In India the livelihood of almost half of the population depends on agriculture in one way or another. Seventy-four percent of Dalit households live in rural areas. In this context, land rights are all-important. Because of patrilineal descent rules, women rarely hold land in their own names. Before 1947 most agricultural land was controlled by large land owners and worked by sharecroppers (tenant farmers).
“Land reform” has been a high priority ever since Indian independence, and legislation has evolved continually since then, with many twists, turns, and tricks along the way. In 1972 a national law was passed limiting the amount of land that any farmer could own. 2 Lands beyond these limits were declared as “surplus,” and could be confiscated by state governments for redistribution to rural landless households.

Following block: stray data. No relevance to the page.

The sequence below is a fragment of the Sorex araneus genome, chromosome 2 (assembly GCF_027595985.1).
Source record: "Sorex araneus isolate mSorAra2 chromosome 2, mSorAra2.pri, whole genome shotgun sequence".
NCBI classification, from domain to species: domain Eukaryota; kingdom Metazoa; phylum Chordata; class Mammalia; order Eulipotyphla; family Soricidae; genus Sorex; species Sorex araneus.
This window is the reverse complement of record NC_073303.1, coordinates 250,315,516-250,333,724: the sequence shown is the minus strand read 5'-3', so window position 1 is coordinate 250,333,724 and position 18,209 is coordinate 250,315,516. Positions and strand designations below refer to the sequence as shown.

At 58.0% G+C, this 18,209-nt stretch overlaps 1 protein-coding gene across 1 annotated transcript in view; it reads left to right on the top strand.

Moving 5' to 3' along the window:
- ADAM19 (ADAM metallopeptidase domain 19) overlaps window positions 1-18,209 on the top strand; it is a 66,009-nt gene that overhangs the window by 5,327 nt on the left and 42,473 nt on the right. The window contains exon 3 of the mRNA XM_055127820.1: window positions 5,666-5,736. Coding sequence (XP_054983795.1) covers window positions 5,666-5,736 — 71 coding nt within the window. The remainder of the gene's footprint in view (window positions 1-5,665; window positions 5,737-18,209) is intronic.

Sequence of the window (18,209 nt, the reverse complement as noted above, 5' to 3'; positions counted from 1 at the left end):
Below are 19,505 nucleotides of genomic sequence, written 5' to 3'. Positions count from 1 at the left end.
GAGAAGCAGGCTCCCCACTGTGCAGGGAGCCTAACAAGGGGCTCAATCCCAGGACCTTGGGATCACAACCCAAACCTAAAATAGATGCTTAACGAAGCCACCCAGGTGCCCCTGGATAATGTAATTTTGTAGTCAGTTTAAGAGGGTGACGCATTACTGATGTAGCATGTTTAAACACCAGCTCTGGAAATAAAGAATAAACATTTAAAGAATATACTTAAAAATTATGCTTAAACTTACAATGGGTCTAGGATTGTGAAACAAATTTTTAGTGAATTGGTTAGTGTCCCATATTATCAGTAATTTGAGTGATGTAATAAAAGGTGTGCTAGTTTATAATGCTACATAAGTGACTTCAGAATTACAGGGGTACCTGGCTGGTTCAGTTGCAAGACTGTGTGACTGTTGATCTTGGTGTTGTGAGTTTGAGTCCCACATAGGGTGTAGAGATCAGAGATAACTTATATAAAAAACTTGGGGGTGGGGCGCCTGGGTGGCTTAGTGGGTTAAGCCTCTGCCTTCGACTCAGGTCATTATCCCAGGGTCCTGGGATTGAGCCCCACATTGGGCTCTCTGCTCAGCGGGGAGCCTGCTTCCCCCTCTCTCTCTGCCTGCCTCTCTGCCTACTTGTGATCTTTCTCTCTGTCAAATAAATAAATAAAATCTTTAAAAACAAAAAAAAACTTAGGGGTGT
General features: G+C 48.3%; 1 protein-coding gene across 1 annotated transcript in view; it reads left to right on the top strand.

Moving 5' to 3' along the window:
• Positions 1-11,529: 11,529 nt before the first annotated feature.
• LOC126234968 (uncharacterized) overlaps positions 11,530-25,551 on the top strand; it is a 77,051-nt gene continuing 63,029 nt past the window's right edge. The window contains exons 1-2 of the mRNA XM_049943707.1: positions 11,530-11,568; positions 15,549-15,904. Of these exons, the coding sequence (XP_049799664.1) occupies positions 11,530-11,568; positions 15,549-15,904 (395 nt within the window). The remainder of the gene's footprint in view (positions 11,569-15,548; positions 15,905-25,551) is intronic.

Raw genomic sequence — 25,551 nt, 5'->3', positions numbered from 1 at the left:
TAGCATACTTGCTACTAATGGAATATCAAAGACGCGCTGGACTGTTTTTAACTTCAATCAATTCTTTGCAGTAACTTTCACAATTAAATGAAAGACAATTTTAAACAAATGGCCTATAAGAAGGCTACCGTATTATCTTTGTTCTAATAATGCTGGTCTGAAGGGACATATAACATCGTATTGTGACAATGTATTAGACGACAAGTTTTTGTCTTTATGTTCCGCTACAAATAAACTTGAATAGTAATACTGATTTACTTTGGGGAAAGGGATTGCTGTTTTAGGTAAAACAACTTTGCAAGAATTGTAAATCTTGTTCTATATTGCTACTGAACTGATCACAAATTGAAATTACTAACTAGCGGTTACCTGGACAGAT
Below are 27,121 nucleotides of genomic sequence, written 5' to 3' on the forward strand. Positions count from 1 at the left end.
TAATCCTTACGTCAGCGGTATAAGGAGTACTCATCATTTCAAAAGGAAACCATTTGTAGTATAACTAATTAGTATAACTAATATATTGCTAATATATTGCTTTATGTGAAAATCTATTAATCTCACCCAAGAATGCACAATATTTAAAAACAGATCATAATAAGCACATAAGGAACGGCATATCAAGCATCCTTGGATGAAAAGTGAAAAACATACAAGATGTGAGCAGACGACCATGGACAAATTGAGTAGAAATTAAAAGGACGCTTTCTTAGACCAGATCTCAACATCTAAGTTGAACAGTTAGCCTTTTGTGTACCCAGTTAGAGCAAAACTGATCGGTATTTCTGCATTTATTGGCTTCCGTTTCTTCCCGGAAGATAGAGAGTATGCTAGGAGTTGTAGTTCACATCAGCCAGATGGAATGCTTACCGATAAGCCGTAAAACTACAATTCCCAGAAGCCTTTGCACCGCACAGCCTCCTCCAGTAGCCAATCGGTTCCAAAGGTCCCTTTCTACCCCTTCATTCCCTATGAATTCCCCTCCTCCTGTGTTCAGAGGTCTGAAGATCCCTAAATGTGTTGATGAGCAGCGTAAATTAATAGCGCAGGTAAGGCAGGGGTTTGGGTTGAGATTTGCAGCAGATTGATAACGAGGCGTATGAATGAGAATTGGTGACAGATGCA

The scheduled tribes constitute about 8.2% of the total population in India. Although there is a large volume of anthropological literature describing the characteristics of and differences among the various tribes in India, little interdisciplinary research has been done to uncover the status of women among the tribal population in India. This paper will analyze the status of women among the scheduled tribes in India. Frequent comparisons will be made to the social and cultural practices of the scheduled tribes, mainstream Hindus, as well as the scheduled caste population. Through this analysis, we will show the distinctiveness of the tribal cultures and the fact that many women from the scheduled tribes face less discrimination than Hindu women and those from scheduled castes.